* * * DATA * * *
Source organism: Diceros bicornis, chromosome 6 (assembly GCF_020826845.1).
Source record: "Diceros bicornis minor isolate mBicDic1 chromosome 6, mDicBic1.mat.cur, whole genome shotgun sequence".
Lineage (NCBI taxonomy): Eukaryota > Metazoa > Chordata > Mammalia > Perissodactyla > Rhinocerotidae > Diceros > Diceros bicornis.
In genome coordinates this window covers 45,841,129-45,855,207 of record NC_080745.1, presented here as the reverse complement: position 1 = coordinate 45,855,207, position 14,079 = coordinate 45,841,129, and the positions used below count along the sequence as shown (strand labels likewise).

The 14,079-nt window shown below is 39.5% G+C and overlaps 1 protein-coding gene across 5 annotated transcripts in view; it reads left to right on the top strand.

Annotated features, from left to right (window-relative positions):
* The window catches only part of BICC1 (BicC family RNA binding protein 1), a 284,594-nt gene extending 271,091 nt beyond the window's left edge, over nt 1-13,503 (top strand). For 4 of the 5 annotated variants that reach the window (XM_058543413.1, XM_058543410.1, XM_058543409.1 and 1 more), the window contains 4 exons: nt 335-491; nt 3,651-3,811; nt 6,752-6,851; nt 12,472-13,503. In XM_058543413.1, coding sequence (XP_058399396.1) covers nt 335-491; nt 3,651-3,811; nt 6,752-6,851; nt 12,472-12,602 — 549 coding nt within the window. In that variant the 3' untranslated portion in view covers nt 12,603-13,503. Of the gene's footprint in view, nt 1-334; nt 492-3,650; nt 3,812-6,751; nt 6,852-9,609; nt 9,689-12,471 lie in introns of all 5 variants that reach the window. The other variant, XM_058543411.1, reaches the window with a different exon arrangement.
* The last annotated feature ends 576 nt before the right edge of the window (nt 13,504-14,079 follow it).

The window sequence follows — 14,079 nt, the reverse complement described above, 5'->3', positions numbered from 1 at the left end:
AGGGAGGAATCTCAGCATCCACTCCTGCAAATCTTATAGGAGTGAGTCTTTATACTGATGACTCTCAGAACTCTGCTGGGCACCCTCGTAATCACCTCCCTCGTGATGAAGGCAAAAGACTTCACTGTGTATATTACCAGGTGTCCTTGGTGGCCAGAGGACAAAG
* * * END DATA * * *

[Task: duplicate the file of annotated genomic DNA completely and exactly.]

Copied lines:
Source organism: Diceros bicornis, chromosome 6 (assembly GCF_020826845.1).
Source record: "Diceros bicornis minor isolate mBicDic1 chromosome 6, mDicBic1.mat.cur, whole genome shotgun sequence".
Lineage (NCBI taxonomy): Eukaryota > Metazoa > Chordata > Mammalia > Perissodactyla > Rhinocerotidae > Diceros > Diceros bicornis.
In genome coordinates this window covers 45,841,129-45,855,207 of record NC_080745.1, presented here as the reverse complement: position 1 = coordinate 45,855,207, position 14,079 = coordinate 45,841,129, and the positions used below count along the sequence as shown (strand labels likewise).

The 14,079-nt window shown below is 39.5% G+C and overlaps 1 protein-coding gene across 5 annotated transcripts in view; it reads left to right on the top strand.

Annotated features, from left to right (window-relative positions):
* The window catches only part of BICC1 (BicC family RNA binding protein 1), a 284,594-nt gene extending 271,091 nt beyond the window's left edge, over nt 1-13,503 (top strand). For 4 of the 5 annotated variants that reach the window (XM_058543413.1, XM_058543410.1, XM_058543409.1 and 1 more), the window contains 4 exons: nt 335-491; nt 3,651-3,811; nt 6,752-6,851; nt 12,472-13,503. In XM_058543413.1, coding sequence (XP_058399396.1) covers nt 335-491; nt 3,651-3,811; nt 6,752-6,851; nt 12,472-12,602 — 549 coding nt within the window. In that variant the 3' untranslated portion in view covers nt 12,603-13,503. Of the gene's footprint in view, nt 1-334; nt 492-3,650; nt 3,812-6,751; nt 6,852-9,609; nt 9,689-12,471 lie in introns of all 5 variants that reach the window. The other variant, XM_058543411.1, reaches the window with a different exon arrangement.
* The last annotated feature ends 576 nt before the right edge of the window (nt 13,504-14,079 follow it).

The window sequence follows — 14,079 nt, the reverse complement described above, 5'->3', positions numbered from 1 at the left end:
AGGGAGGAATCTCAGCATCCACTCCTGCAAATCTTATAGGAGTGAGTCTTTATACTGATGACTCTCAGAACTCTGCTGGGCACCCTCGTAATCACCTCCCTCGTGATGAAGGCAAAAGACTTCACTGTGTATATTACCAGGTGTCCTTGGTGGCCAGAGGACAAAG